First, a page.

digestion

See also: digestión

EnglishEdit

 
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EtymologyEdit

From Old French digestion.

PronunciationEdit

  • IPA(key): /daɪˈdʒɛstʃən/, /dɨˈdʒɛstʃən/
  • (file)
  • Rhymes: -ɛstʃən

NounEdit

digestion (countable and uncountable, plural digestions)

  1. The process, in the gastrointestinal tract, by which food is converted into substances that can be utilized by the body.
    • 2013 June 29, “A punch in the gut”, in The Economist, volume 407, number 8842, page 72-3:
      Mostly, the microbiome is beneficial. It helps with digestion and enables people to extract a lot more calories from their food than would otherwise be possible. Research over the past few years, however, has implicated it in diseases from atherosclerosis to asthma to autism.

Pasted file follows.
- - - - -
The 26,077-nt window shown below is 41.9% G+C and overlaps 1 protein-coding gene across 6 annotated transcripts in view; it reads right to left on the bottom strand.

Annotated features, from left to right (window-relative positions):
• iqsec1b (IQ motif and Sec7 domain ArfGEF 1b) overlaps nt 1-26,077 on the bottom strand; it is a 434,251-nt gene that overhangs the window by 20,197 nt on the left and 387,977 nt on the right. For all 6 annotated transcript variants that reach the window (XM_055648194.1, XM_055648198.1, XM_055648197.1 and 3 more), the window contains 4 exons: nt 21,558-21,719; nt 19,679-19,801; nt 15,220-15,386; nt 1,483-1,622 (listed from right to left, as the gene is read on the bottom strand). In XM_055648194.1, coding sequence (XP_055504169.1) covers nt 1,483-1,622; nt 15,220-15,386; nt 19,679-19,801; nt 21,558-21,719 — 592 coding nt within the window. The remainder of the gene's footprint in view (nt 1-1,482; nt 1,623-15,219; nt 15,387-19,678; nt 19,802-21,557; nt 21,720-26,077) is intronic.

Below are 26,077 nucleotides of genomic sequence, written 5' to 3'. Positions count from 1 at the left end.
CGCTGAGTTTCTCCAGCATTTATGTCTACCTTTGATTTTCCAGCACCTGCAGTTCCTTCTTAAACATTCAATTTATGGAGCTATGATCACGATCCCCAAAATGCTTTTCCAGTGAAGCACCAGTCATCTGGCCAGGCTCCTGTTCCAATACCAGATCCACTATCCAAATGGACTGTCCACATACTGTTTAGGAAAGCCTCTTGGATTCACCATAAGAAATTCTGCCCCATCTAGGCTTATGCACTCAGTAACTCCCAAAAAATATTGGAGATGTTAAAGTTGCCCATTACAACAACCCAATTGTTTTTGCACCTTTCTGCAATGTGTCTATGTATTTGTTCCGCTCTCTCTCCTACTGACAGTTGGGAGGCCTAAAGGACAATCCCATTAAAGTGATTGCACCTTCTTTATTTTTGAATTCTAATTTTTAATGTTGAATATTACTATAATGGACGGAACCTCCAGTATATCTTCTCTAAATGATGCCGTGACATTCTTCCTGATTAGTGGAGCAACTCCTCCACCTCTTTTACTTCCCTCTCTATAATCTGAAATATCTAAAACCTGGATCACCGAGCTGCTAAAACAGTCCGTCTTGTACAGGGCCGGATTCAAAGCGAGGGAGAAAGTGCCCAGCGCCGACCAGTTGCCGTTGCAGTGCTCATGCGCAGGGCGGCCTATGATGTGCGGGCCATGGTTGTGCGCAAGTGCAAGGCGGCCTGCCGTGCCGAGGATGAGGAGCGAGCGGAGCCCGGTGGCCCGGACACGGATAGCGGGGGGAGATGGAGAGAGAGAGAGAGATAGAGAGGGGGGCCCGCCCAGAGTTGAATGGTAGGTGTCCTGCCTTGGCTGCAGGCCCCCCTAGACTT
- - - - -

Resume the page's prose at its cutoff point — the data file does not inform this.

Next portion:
2. The result of this process.
  3. The ability to use this process.
  4. The processing of decay in organic matter assisted by microorganisms.
  5. The assimilation and understanding of ideas.
  6. (medicine, archaic) Generation of pus; suppuration.
  7. (chemistry) Dissolution of a sample into a solution by means of adding acid and heat.

Derived termsEdit

Related termsEdit

TranslationsEdit

AnagramsEdit


FrenchEdit

EtymologyEdit

Borrowed from Latin digestio, digestionem.

PronunciationEdit

NounEdit

digestion f (plural digestions)

  1. digestion

Further readingEdit


Old FrenchEdit

Alternative formsEdit

NounEdit

digestion f (oblique plural digestions, nominative singular digestion, nominative plural digestions)

  1. digestion